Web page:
Naming one child is hard, nevermind two. I ended up mentioning two twinsets on Twitter last night, and it’s the second one which came to inspire this post. The first so-called twinset were called Floren and Reuben, I say so called because it really was a non-story. Both were conceived via IVF from eggs fertilised at the same time; Reuben is five years older than newborn Floren. They’re really just normal siblings, with Yahoo! making a story out of nothing.
As for the second set which inspired this post, they’re called Ame and Lia. They were conceived the normal way three weeks apart after one another and were born in 2007, when the name Amelia ranked at #10 in England&Wales. Another thing to mention about the case of Ame and Lia is that they also share their name with their mother, who is called Amelia.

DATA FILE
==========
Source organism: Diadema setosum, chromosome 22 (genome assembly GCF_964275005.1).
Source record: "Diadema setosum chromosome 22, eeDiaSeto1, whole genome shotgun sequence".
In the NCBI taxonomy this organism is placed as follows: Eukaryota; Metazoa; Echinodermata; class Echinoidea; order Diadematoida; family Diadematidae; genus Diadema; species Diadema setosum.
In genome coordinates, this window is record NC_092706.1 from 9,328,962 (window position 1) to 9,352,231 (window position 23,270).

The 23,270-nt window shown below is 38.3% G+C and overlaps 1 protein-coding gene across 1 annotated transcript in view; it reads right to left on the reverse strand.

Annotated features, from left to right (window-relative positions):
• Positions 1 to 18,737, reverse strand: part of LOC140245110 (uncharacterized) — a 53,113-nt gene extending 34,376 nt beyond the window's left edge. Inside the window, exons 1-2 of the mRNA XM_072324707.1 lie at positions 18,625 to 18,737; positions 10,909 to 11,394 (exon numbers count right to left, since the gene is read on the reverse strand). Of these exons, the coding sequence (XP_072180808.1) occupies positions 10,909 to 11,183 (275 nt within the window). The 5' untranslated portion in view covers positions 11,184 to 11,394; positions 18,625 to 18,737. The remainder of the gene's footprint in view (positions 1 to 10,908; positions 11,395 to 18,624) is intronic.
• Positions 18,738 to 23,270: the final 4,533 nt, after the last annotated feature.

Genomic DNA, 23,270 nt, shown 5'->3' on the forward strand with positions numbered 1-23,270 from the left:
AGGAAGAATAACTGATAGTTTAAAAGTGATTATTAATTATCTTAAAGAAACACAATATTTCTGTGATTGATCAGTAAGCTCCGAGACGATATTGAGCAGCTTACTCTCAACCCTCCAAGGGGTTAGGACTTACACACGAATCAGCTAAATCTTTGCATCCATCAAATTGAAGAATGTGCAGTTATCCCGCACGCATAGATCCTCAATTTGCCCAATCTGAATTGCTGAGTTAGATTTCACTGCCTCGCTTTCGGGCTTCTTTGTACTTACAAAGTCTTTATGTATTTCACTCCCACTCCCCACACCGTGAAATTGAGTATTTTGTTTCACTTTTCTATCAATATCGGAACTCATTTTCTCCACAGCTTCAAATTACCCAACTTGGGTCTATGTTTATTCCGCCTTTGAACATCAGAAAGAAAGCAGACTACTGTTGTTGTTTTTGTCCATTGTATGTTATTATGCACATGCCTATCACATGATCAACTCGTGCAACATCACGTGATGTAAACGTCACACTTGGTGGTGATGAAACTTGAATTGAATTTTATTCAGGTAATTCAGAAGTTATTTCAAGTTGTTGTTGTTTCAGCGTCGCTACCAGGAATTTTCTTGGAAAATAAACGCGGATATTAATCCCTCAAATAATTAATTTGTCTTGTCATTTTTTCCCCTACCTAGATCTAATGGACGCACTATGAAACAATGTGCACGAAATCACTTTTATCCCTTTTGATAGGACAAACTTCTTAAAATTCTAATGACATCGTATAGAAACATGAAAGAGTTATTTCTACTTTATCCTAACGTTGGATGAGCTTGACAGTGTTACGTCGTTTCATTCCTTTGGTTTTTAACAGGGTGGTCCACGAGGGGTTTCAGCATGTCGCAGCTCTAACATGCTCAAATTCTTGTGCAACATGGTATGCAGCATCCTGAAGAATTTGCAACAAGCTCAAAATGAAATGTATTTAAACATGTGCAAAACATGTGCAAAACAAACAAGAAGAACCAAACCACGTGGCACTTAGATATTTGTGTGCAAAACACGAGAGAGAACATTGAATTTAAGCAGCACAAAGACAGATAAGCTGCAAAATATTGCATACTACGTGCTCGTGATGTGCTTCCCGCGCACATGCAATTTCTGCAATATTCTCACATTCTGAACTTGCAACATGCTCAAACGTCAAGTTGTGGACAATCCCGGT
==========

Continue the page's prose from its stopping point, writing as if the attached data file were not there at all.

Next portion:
We’ve seen twins given rhyming names, and boy/girl ones given names such as Stephen and Stephanie so the concept of splitting a name up and giving one half to each twin certainly seems like a tactic destined to be loved by those who like matchy twin names. In essense, the twins are sharing one name between them.
Yes, in terms of the mother above, she could have called them Amy and Leah, but in a way I can see the sweet connection between their names as they’re spelled. I think this tactic of naming twins reaps some benefits from the nickname trend, since nicknames such as Will for William become more commonplace as they stand.
The place this starts to stick slightly is when it comes to boy/girl twins. Logic would suggest one use a unisex name, but most which come immediately to mind don’t lend themselves well to the task: Riley; Peyton; Sawyer; Rowan; Phoenix; Remy. I’m open to suggestions here. At a push, one could split the name Alexander, giving unisex nickname Alex to the girl and Xander/Ander to the boy. It seems a litte forced, however. Then again, you could call the whole idea forced. Surely one should be giving each twin their own name, rather than half of one?